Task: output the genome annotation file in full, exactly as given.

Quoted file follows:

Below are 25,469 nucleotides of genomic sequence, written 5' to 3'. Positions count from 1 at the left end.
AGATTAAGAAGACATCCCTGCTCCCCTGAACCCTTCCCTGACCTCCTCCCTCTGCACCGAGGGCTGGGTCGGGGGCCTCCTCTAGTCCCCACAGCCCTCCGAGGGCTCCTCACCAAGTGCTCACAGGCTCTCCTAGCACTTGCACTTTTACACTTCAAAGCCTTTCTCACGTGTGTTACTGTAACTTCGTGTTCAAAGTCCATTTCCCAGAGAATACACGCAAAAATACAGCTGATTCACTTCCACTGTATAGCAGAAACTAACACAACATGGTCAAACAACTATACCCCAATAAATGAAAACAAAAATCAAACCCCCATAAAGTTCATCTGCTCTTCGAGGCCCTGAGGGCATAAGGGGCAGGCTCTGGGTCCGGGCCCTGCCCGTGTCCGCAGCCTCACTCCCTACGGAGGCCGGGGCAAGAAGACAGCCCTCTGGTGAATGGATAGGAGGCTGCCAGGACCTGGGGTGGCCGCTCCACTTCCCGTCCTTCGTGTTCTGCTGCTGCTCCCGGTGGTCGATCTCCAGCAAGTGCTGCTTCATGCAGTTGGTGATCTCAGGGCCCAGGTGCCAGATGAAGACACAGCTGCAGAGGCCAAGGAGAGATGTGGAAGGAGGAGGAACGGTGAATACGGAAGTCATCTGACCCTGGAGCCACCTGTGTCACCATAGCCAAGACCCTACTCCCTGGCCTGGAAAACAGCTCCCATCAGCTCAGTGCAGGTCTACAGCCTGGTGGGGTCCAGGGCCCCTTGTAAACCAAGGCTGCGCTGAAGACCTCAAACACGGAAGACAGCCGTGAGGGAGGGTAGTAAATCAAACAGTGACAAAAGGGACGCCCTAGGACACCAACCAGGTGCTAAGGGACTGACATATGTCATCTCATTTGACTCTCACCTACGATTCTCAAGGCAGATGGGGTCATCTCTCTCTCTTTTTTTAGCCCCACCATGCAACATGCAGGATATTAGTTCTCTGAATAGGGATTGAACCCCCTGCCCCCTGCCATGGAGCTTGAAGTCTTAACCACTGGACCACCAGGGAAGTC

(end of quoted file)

Below are 25,469 nucleotides of genomic sequence, written 5' to 3'. Positions count from 1 at the left end.
AGATTAAGAAGACATCCCTGCTCCCCTGAACCCTTCCCTGACCTCCTCCCTCTGCACCGAGGGCTGGGTCGGGGGCCTCCTCTAGTCCCCACAGCCCTCCGAGGGCTCCTCACCAAGTGCTCACAGGCTCTCCTAGCACTTGCACTTTTACACTTCAAAGCCTTTCTCACGTGTGTTACTGTAACTTCGTGTTCAAAGTCCATTTCCCAGAGAATACACGCAAAAATACAGCTGATTCACTTCCACTGTATAGCAGAAACTAACACAACATGGTCAAACAACTATACCCCAATAAATGAAAACAAAAATCAAACCCCCATAAAGTTCATCTGCTCTTCGAGGCCCTGAGGGCATAAGGGGCAGGCTCTGGGTCCGGGCCCTGCCCGTGTCCGCAGCCTCACTCCCTACGGAGGCCGGGGCAAGAAGACAGCCCTCTGGTGAATGGATAGGAGGCTGCCAGGACCTGGGGTGGCCGCTCCACTTCCCGTCCTTCGTGTTCTGCTGCTGCTCCCGGTGGTCGATCTCCAGCAAGTGCTGCTTCATGCAGTTGGTGATCTCAGGGCCCAGGTGCCAGATGAAGACACAGCTGCAGAGGCCAAGGAGAGATGTGGAAGGAGGAGGAACGGTGAATACGGAAGTCATCTGACCCTGGAGCCACCTGTGTCACCATAGCCAAGACCCTACTCCCTGGCCTGGAAAACAGCTCCCATCAGCTCAGTGCAGGTCTACAGCCTGGTGGGGTCCAGGGCCCCTTGTAAACCAAGGCTGCGCTGAAGACCTCAAACACGGAAGACAGCCGTGAGGGAGGGTAGTAAATCAAACAGTGACAAAAGGGACGCCCTAGGACACCAACCAGGTGCTAAGGGACTGACATATGTCATCTCATTTGACTCTCACCTACGATTCTCAAGGCAGATGGGGTCATCTCTCTCTCTTTTTTTAGCCCCACCATGCAACATGCAGGATATTAGTTCTCTGAATAGGGATTGAACCCCCTGCCCCCTGCCATGGAGCTTGAAGTCTTAACCACTGGACCACCAGGGAAGTC